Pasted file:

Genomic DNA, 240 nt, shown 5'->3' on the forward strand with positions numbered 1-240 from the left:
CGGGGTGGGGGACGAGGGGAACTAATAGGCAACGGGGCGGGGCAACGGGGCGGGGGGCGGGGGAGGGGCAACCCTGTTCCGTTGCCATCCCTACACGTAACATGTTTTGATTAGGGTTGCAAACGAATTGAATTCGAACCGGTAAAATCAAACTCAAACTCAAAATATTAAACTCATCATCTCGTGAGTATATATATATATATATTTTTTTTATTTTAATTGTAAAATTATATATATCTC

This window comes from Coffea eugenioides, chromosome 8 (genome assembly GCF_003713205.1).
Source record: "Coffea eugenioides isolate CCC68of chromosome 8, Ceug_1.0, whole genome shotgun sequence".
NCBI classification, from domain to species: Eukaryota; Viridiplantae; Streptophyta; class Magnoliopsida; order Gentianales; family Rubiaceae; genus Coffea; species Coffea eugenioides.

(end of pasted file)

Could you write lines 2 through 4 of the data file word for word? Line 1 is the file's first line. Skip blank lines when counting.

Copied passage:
CGGGGTGGGGGACGAGGGGAACTAATAGGCAACGGGGCGGGGCAACGGGGCGGGGGGCGGGGGAGGGGCAACCCTGTTCCGTTGCCATCCCTACACGTAACATGTTTTGATTAGGGTTGCAAACGAATTGAATTCGAACCGGTAAAATCAAACTCAAACTCAAAATATTAAACTCATCATCTCGTGAGTATATATATATATATATTTTTTTTATTTTAATTGTAAAATTATATATATCTC

This window comes from Coffea eugenioides, chromosome 8 (genome assembly GCF_003713205.1).
Source record: "Coffea eugenioides isolate CCC68of chromosome 8, Ceug_1.0, whole genome shotgun sequence".